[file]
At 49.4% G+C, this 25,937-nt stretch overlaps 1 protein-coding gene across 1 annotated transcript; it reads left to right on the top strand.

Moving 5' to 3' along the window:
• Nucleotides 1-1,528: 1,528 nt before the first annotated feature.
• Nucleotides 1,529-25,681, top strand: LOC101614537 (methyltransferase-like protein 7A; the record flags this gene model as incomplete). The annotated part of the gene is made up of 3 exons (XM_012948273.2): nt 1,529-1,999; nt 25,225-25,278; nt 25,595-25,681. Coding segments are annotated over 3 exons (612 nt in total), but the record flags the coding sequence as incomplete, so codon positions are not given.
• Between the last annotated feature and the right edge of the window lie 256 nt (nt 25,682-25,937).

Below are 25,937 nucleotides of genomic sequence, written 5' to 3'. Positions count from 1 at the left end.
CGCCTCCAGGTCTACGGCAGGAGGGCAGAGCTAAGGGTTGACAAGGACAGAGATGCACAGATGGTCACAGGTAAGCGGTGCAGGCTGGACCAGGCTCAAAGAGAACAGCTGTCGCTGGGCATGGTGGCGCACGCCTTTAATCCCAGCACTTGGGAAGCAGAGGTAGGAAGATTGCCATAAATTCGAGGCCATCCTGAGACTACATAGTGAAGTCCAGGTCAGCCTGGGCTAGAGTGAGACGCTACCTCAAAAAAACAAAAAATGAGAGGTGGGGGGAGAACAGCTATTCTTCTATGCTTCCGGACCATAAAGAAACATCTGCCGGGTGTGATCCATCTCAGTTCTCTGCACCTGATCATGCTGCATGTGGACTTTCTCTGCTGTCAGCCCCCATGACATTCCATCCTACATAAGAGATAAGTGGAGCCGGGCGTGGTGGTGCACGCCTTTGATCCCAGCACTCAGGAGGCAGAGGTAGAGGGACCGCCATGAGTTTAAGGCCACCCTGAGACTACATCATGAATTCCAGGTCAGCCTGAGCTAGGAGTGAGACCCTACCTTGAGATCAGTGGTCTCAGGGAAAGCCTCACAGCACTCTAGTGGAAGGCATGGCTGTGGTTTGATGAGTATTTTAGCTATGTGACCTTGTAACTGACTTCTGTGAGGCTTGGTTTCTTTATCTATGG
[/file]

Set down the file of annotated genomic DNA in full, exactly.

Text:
At 49.4% G+C, this 25,937-nt stretch overlaps 1 protein-coding gene across 1 annotated transcript; it reads left to right on the top strand.

Moving 5' to 3' along the window:
• Nucleotides 1-1,528: 1,528 nt before the first annotated feature.
• Nucleotides 1,529-25,681, top strand: LOC101614537 (methyltransferase-like protein 7A; the record flags this gene model as incomplete). The annotated part of the gene is made up of 3 exons (XM_012948273.2): nt 1,529-1,999; nt 25,225-25,278; nt 25,595-25,681. Coding segments are annotated over 3 exons (612 nt in total), but the record flags the coding sequence as incomplete, so codon positions are not given.
• Between the last annotated feature and the right edge of the window lie 256 nt (nt 25,682-25,937).

Below are 25,937 nucleotides of genomic sequence, written 5' to 3'. Positions count from 1 at the left end.
CGCCTCCAGGTCTACGGCAGGAGGGCAGAGCTAAGGGTTGACAAGGACAGAGATGCACAGATGGTCACAGGTAAGCGGTGCAGGCTGGACCAGGCTCAAAGAGAACAGCTGTCGCTGGGCATGGTGGCGCACGCCTTTAATCCCAGCACTTGGGAAGCAGAGGTAGGAAGATTGCCATAAATTCGAGGCCATCCTGAGACTACATAGTGAAGTCCAGGTCAGCCTGGGCTAGAGTGAGACGCTACCTCAAAAAAACAAAAAATGAGAGGTGGGGGGAGAACAGCTATTCTTCTATGCTTCCGGACCATAAAGAAACATCTGCCGGGTGTGATCCATCTCAGTTCTCTGCACCTGATCATGCTGCATGTGGACTTTCTCTGCTGTCAGCCCCCATGACATTCCATCCTACATAAGAGATAAGTGGAGCCGGGCGTGGTGGTGCACGCCTTTGATCCCAGCACTCAGGAGGCAGAGGTAGAGGGACCGCCATGAGTTTAAGGCCACCCTGAGACTACATCATGAATTCCAGGTCAGCCTGAGCTAGGAGTGAGACCCTACCTTGAGATCAGTGGTCTCAGGGAAAGCCTCACAGCACTCTAGTGGAAGGCATGGCTGTGGTTTGATGAGTATTTTAGCTATGTGACCTTGTAACTGACTTCTGTGAGGCTTGGTTTCTTTATCTATGG